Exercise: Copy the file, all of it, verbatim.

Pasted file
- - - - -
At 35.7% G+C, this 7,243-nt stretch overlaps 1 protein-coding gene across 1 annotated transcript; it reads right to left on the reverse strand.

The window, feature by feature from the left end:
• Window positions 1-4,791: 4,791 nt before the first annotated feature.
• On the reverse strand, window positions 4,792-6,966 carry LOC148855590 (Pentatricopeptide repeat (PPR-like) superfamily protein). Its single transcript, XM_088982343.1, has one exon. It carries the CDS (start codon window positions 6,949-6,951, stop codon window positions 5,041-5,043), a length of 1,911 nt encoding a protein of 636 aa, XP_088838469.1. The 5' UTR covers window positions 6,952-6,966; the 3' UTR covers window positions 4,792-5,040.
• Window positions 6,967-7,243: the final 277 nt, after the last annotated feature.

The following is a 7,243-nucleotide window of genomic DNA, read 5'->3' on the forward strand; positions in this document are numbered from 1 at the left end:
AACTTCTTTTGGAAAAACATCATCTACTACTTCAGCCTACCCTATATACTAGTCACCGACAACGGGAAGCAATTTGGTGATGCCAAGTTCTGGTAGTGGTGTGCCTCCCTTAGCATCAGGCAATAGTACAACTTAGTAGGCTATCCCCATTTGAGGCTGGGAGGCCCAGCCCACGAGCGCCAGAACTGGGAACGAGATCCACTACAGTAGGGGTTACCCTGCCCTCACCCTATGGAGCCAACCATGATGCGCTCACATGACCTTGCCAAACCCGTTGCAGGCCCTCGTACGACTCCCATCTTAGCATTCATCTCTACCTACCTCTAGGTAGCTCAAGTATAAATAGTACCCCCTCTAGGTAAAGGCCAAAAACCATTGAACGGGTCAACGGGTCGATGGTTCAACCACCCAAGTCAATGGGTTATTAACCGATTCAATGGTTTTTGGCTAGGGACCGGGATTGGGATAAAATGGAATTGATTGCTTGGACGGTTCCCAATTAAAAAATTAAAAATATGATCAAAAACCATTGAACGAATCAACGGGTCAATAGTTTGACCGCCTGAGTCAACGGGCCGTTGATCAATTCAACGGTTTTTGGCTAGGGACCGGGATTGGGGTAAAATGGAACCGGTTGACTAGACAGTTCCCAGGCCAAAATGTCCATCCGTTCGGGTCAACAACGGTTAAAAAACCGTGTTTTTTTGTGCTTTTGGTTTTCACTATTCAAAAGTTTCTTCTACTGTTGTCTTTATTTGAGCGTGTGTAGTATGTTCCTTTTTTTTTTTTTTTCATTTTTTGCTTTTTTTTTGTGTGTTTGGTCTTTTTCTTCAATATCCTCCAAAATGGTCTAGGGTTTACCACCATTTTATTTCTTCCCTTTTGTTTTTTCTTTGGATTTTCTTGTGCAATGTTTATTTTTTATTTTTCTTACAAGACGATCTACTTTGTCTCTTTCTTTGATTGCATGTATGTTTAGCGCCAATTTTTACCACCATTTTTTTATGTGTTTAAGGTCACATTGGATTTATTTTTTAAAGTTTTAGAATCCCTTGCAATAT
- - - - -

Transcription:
At 35.7% G+C, this 7,243-nt stretch overlaps 1 protein-coding gene across 1 annotated transcript; it reads right to left on the reverse strand.

The window, feature by feature from the left end:
• Window positions 1-4,791: 4,791 nt before the first annotated feature.
• On the reverse strand, window positions 4,792-6,966 carry LOC148855590 (Pentatricopeptide repeat (PPR-like) superfamily protein). Its single transcript, XM_088982343.1, has one exon. It carries the CDS (start codon window positions 6,949-6,951, stop codon window positions 5,041-5,043), a length of 1,911 nt encoding a protein of 636 aa, XP_088838469.1. The 5' UTR covers window positions 6,952-6,966; the 3' UTR covers window positions 4,792-5,040.
• Window positions 6,967-7,243: the final 277 nt, after the last annotated feature.

The following is a 7,243-nucleotide window of genomic DNA, read 5'->3' on the forward strand; positions in this document are numbered from 1 at the left end:
AACTTCTTTTGGAAAAACATCATCTACTACTTCAGCCTACCCTATATACTAGTCACCGACAACGGGAAGCAATTTGGTGATGCCAAGTTCTGGTAGTGGTGTGCCTCCCTTAGCATCAGGCAATAGTACAACTTAGTAGGCTATCCCCATTTGAGGCTGGGAGGCCCAGCCCACGAGCGCCAGAACTGGGAACGAGATCCACTACAGTAGGGGTTACCCTGCCCTCACCCTATGGAGCCAACCATGATGCGCTCACATGACCTTGCCAAACCCGTTGCAGGCCCTCGTACGACTCCCATCTTAGCATTCATCTCTACCTACCTCTAGGTAGCTCAAGTATAAATAGTACCCCCTCTAGGTAAAGGCCAAAAACCATTGAACGGGTCAACGGGTCGATGGTTCAACCACCCAAGTCAATGGGTTATTAACCGATTCAATGGTTTTTGGCTAGGGACCGGGATTGGGATAAAATGGAATTGATTGCTTGGACGGTTCCCAATTAAAAAATTAAAAATATGATCAAAAACCATTGAACGAATCAACGGGTCAATAGTTTGACCGCCTGAGTCAACGGGCCGTTGATCAATTCAACGGTTTTTGGCTAGGGACCGGGATTGGGGTAAAATGGAACCGGTTGACTAGACAGTTCCCAGGCCAAAATGTCCATCCGTTCGGGTCAACAACGGTTAAAAAACCGTGTTTTTTTGTGCTTTTGGTTTTCACTATTCAAAAGTTTCTTCTACTGTTGTCTTTATTTGAGCGTGTGTAGTATGTTCCTTTTTTTTTTTTTTTCATTTTTTGCTTTTTTTTTGTGTGTTTGGTCTTTTTCTTCAATATCCTCCAAAATGGTCTAGGGTTTACCACCATTTTATTTCTTCCCTTTTGTTTTTTCTTTGGATTTTCTTGTGCAATGTTTATTTTTTATTTTTCTTACAAGACGATCTACTTTGTCTCTTTCTTTGATTGCATGTATGTTTAGCGCCAATTTTTACCACCATTTTTTTATGTGTTTAAGGTCACATTGGATTTATTTTTTAAAGTTTTAGAATCCCTTGCAATAT